New jingles: Two Keelor/Cuddy compositions, Glad to Be Alive and Home to You This Christmas, are melodic minor-key tunes, as appealing as most Blue Rodeo songs, but probably not destined to be holiday favourites. ***

— Jill Wilson



That’s Christmas to Me (Sony)

The offering: The Texas-bred a cappella group, winners of Season 3 of NBC’s The Sing-Off, croons out a 10-track collection of festive offerings in their familiar and flawlessly layered harmonies. Much more than doo-wop-inspired street-corner vocalizing, PTX’s arrangements are complex, ambitious and unerringly note-perfect.

Classic chestnuts: The traditional Hark! The Herald Angels Sing starts slow and choral, then shifts into high-octane gospel overdrive; Sleigh Ride gallops along at the expected fast pace; Mary, Did You Know? showcases the group’s towering vocal range. It’s the Most Wonderful Time of the Year and Santa Claus is Coming to Town are a couple of secular favourites given rather straight-ahead renderings, while the sacred Silent Night is simple and beautifully haunting. PTX’s take on Winter Wonderland, which is melded with Bobby McFerrin’s Don’t Worry Be Happy, is just weird.

New jingles: White Winter Hymnal is a lovely yule mood-setter; title track That’s Christmas to Me is an appealing recitation of the season’s simple pleasures; bonus track Let It Go is decidedly more Frozen than festive, but still gets a pass for its wintry attitude. ***

— Brad Oswald



Angels (Latent)

The offering: The Toronto roots rockers have expanded their EP of the same name from a year ago into a full-length album. It’s more sombre than most Christmas albums, as its songs cover things like yearning for loved ones who aren’t with us anymore to spending the holidays in prison.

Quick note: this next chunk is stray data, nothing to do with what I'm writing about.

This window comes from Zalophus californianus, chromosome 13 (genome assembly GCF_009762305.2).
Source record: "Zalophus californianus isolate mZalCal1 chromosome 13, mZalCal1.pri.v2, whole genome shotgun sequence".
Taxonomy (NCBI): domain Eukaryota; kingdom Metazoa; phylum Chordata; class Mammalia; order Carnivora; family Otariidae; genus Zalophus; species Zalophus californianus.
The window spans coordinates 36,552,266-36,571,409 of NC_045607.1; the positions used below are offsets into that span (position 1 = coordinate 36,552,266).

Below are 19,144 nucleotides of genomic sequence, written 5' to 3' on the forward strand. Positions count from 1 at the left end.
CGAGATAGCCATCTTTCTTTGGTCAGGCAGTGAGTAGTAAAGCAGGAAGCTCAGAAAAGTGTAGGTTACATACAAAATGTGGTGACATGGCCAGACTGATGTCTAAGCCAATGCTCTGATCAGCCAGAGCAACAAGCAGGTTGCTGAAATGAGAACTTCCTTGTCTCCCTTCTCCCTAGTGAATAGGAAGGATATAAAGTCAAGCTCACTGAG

Classic chestnuts: You won’t find Jingle Bell Rock or I Saw Mommy Kissing Santa Claus here. In their place, the band covers John Prine’s Christmas in Prison and Minuit, chrétiens (the French version of O Holy Night). (Singer Andy Maize admits to pulling a bit of a Ritchie Valens la La Bamba with Canada’s second official language.) It also includes the band’s own Where’s My Baby, Tonight? The highlight of the CD is the 20-year-old recording of Good King Wenceslas, which includes vocals from Peter Cash.

New jingles: The band’s primary songwriters, Maize and Josh Finlayson, contribute the soulful Remember Me. The band taps into longtime friends and songwriters — not to mention members of Parliament — Andrew Cash and Charlie Angus for Church Bells Ringing (Christmas in the City). ***

— Geoff Kirbyson



Winnipeg Jazz Orchestra (Independent)

The offering: A jazzy take on Handel’s Messiah with the trademark delightfully quirky arrangements the WJO is known for, as well as some charming singing by Erin Propp in a more conventional vein.

Classic chestnuts: If you like your chestnuts to sound like chestnuts, this is not for you. If you like them to maintain their integrity while adding some adventure to the musical mix, you’re in the right place. Take 5 Mary (You Deserve It) is a mash-up of the Dave Brubeck jazz classic and What Child is This; the three-part Suite Messiah is a gem of performance and arrangement (imagine Handel composing with muted trumpet in mind).

The three vocal numbers — Caroling Caroling, There’s a Train Out For Dreamland and Joy To the World — are wonderful. Propp is a beautiful singer and the WJO musicians give her sensitive backing.

The 11-track disc includes Huron Carole and the Oscar Peterson classic Hymn to Freedom. **** 1/2

— Chris Smith



Talkin’ Christmas (Sony)

The offering: It’s hard to imagine the venerable Blind Boys outdoing their inspired 2003 Christmas contribution, Go Tell It On the Mountain, but they’ve certainly taken seasonal song-styling in a new direction by joining forces with Taj Mahal for this inventive 12-track assortment. The collaboration pushes the Boys’ gospel harmonies across genres, from blues to ragtime to a brief flirtation with a borderline-Caribbean beat.